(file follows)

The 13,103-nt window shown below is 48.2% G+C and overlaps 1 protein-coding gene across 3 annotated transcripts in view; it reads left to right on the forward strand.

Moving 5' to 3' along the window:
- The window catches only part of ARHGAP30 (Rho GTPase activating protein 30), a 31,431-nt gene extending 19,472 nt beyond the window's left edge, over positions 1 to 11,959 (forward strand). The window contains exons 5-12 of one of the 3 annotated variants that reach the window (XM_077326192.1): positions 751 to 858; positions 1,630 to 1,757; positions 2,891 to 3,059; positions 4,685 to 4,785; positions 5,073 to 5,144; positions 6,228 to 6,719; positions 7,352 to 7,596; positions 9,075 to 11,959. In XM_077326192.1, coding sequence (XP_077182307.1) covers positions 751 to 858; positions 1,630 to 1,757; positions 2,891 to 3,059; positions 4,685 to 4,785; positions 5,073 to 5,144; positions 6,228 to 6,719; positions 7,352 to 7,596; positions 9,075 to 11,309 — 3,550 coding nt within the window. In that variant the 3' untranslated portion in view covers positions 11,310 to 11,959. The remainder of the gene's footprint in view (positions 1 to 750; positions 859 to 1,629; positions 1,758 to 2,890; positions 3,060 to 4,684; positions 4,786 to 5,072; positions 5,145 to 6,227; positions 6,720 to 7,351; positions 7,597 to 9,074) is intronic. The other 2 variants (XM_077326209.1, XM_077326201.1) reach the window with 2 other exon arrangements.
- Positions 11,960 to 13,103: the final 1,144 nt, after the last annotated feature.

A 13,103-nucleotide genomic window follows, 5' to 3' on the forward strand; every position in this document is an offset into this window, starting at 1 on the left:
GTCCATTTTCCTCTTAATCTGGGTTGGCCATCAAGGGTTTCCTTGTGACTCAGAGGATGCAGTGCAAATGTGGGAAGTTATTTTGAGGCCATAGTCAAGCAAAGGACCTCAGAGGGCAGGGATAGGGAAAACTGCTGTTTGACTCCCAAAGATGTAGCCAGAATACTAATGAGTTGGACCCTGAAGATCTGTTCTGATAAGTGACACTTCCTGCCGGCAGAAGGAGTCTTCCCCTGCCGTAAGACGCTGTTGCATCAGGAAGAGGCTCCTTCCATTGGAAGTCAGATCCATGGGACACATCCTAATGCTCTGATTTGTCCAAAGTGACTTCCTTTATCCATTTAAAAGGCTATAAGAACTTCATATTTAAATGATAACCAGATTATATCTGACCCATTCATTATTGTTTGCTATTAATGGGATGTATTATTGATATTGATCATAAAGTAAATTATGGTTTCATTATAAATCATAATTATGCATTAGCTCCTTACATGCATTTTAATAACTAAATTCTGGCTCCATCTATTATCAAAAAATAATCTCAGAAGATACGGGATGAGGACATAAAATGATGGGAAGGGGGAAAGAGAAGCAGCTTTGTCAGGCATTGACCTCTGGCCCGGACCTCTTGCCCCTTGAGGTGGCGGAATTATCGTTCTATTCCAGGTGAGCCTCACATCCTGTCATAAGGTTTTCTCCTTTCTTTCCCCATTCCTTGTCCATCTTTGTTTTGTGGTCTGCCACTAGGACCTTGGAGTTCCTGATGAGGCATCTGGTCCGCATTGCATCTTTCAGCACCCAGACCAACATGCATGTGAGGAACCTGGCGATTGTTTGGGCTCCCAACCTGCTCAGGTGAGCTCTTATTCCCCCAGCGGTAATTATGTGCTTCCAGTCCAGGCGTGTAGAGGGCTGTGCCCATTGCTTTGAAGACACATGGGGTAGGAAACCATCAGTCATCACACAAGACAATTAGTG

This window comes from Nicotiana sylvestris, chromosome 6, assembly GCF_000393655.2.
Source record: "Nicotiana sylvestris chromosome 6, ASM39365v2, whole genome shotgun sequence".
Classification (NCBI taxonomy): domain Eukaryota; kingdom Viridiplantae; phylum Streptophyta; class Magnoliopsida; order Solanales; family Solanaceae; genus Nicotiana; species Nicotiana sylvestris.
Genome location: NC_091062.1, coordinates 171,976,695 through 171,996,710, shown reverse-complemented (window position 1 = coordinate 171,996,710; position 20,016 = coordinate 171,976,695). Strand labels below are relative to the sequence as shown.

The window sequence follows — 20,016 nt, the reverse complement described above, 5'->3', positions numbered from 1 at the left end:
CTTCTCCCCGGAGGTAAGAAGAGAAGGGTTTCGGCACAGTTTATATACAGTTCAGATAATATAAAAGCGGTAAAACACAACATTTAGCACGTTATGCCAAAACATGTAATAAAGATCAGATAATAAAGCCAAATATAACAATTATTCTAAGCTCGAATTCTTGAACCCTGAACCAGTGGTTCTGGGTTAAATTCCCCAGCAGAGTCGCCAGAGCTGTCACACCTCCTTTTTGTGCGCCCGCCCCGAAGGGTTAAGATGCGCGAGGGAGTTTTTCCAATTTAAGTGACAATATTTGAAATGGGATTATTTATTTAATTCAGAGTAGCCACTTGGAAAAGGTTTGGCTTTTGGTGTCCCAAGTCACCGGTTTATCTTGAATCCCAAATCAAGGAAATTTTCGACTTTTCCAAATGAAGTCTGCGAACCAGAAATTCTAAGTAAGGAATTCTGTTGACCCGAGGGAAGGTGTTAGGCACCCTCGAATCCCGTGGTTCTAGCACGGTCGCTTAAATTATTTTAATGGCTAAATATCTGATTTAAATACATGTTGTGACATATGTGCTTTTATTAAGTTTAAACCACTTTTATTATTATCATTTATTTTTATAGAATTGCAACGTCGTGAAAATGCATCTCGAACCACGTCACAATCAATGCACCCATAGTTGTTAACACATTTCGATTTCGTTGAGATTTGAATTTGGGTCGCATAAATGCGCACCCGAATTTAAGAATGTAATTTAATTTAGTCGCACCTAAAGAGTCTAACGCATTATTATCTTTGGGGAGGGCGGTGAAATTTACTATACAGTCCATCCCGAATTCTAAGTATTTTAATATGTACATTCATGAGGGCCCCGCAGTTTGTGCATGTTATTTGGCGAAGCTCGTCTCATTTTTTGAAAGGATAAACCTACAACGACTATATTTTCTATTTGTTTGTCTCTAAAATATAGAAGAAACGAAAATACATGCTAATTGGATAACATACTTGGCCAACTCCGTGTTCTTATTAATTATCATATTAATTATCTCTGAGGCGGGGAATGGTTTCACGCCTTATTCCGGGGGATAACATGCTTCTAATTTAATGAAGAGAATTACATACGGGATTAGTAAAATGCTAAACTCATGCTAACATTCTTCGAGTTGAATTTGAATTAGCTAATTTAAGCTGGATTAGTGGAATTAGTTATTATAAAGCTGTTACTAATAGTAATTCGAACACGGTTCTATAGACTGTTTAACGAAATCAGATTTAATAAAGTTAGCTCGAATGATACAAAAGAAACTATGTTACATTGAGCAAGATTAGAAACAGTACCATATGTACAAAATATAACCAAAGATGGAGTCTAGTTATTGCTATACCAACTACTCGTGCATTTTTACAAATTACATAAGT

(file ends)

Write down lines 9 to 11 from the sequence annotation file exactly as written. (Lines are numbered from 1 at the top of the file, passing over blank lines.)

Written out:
Classification (NCBI taxonomy): domain Eukaryota; kingdom Viridiplantae; phylum Streptophyta; class Magnoliopsida; order Solanales; family Solanaceae; genus Nicotiana; species Nicotiana sylvestris.
Genome location: NC_091062.1, coordinates 171,976,695 through 171,996,710, shown reverse-complemented (window position 1 = coordinate 171,996,710; position 20,016 = coordinate 171,976,695). Strand labels below are relative to the sequence as shown.

The window sequence follows — 20,016 nt, the reverse complement described above, 5'->3', positions numbered from 1 at the left end: